The advantage that fiction has over statistics and history is its vivid specificity. The unspeakable brutality of the Nazis must be detailed. Grynberg wastes no words: every sentence is a telegraphic report. "`How beautiful all this is,' the Gestapo marvelled as they listed down the furniture in our house. And they all appraised Mama with their eyes. They searched for Zenia, but Mama had hidden her in the attic. They pushed Mama into the bedroom. You could hear her crying."
A minor horror in Grynberg's account of the Holocaust (as played out in the small Polish, now Ukrainian, town of Drohobycz) is the gratuitous murder, by an SS thug, of the writer Bruno Schulz, as harmless and talented and shy a person as God ever made. Schulz had been Grynberg's woodcraft teacher in school. His students did not know that he was the author of two books that are now considered modern Polish masterpieces, Cinnamon Shops (1934) and Sanatorium Under the Sign of the Hourglass (1937). They did know that when the electricity failed on winter afternoons, Professor Schulz would tell them stories (some taken from world literature, and some, as a few witnesses remember, made up on the spot).
Jerzy Ficowski has spent a lifetime researching Schulz's biography, writing, and art. Back in 1988, American readers could see Ficowski's Letters and Drawings of Bruno Schulz: With Selected Prose (Harper & Row). Penguin gave us translations of Cinnamon Shops (retitled The Street of Crocodiles) and Sanatorium. And now in REGIONS OF THE GREAT HERESY: BRUNO SCHULZ, A BIOGRAPHICAL PORTRAIT (W.W. Norton, $25.95, translated by Theodosia Robertson), we have all that we are likely to know of Schulz's brief life. He was an artist as well as a writer, competently skilled. His drawings, however, are skewed by their erotically specialized subject matter: Schulz was apparently a masochist who dreamed of being humiliated by big-thighed, big-bosomed women in spike heels, rather like the drawings of Balthus's brother Pierre Klossowski. A drawing of himself being cheeked by nasty schoolboys is particularly poignant.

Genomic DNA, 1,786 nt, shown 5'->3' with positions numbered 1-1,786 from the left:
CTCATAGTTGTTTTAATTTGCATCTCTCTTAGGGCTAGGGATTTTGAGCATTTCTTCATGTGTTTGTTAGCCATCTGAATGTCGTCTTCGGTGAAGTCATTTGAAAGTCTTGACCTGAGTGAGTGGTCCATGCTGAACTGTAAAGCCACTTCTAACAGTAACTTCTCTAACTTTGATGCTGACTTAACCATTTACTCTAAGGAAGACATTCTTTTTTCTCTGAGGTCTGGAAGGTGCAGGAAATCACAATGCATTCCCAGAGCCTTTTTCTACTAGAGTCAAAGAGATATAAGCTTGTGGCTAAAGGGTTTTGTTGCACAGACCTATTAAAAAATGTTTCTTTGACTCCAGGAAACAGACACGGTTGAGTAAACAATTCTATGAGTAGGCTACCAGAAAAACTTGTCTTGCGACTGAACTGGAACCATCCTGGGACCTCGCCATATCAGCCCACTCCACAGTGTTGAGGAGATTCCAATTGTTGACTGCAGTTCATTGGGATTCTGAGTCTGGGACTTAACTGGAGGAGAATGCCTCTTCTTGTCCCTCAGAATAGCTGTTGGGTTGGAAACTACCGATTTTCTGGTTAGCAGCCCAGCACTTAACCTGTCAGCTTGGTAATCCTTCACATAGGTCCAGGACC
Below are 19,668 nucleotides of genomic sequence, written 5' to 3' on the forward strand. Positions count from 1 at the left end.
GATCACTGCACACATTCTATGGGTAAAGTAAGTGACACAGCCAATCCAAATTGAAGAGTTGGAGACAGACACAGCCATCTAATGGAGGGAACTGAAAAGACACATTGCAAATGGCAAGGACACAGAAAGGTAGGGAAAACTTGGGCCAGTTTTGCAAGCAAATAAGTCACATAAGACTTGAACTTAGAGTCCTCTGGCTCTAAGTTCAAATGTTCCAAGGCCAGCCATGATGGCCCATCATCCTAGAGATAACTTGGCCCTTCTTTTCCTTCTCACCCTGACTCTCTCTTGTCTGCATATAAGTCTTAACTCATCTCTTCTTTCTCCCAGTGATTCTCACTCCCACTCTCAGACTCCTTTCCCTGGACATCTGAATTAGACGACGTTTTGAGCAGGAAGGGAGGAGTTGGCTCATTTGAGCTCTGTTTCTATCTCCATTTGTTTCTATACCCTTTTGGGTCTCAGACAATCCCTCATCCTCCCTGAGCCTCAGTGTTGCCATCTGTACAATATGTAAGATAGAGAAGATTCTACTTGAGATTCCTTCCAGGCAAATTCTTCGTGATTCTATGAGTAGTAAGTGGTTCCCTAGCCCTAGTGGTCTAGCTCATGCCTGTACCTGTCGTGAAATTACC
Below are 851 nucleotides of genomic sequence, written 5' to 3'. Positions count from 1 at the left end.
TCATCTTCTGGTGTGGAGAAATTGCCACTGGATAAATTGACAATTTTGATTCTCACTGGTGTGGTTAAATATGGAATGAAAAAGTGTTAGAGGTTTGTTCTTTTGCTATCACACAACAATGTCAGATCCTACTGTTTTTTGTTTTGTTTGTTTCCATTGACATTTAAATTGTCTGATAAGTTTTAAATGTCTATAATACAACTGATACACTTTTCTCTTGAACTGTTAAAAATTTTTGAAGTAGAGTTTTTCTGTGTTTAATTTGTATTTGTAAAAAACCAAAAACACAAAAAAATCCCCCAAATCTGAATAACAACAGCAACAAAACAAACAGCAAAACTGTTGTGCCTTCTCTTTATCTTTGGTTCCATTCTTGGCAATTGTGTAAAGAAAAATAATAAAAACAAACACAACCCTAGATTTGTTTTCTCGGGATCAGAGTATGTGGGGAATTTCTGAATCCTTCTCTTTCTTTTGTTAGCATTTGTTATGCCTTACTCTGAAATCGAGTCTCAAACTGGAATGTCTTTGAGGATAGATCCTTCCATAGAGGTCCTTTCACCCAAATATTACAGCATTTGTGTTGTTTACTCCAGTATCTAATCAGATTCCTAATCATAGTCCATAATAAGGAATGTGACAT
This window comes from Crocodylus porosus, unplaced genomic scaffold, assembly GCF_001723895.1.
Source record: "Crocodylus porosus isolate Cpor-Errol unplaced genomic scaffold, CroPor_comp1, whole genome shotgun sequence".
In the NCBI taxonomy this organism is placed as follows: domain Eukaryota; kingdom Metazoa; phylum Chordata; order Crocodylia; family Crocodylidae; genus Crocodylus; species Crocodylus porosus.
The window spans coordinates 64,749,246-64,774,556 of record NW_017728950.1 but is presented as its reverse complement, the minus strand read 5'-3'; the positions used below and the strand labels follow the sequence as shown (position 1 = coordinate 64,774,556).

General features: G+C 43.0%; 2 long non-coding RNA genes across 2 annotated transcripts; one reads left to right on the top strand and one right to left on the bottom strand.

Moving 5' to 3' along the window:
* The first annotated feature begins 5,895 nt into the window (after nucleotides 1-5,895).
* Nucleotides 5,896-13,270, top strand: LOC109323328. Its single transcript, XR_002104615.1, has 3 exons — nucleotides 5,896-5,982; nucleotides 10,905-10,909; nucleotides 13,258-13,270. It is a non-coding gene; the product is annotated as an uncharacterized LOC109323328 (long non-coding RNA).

Ficowski doesn't like to hear of Schulz as "the Polish Kafka" (though Schulz did collaborate on a translation of The Trial). Kafka, for Ficowski, was a geographer of irresolute despair, whereas Schulz wrote on the theory that art is "the great heresy," a triumph of the imagination over brute misery. Childhood, he said, was a book we write (in play, in filling an album with exotic stamps, in daydreaming) and then try to live within the narrowing horizons of maturity.
In school, Catholic priests never let the young Schulz forget that he was a Jewboy. Later he heroically spent eight years qualifying as a grade-school teacher (with a mother, cousins, and aunts to support); Jews had obstacles specially made for them by the Polish bureaucracy. Schulz taught long hours: art, woodshop, math. He rarely had a vacation. He rarely left Drohobycz. All of his writing was done on stolen time, dead tired. Under the Nazi occupation, he became a "protected" Jew--that is, a household slave to an SS officer with pretensions to Kultur. Schulz's own barbarian had had occasion to shoot the protected Jew of another officer, who shot Schulz in revenge. You shoot my Jew; I shoot yours. Ha ha!
It is known that Schulz wrote a third book, Messiah (apparently about the Hassidim in eighteenth-century Poland). Ficowski has traced this manuscript through its confiscation by the SS, subsequent appropriation by the KGB, and its disappearance after the collapse of the Evil Empire. Scholars are still hoping that the second half of Ovid's Fasti, lost in the Roman parcel post around the year 16, will surface. KGB files are bottomless.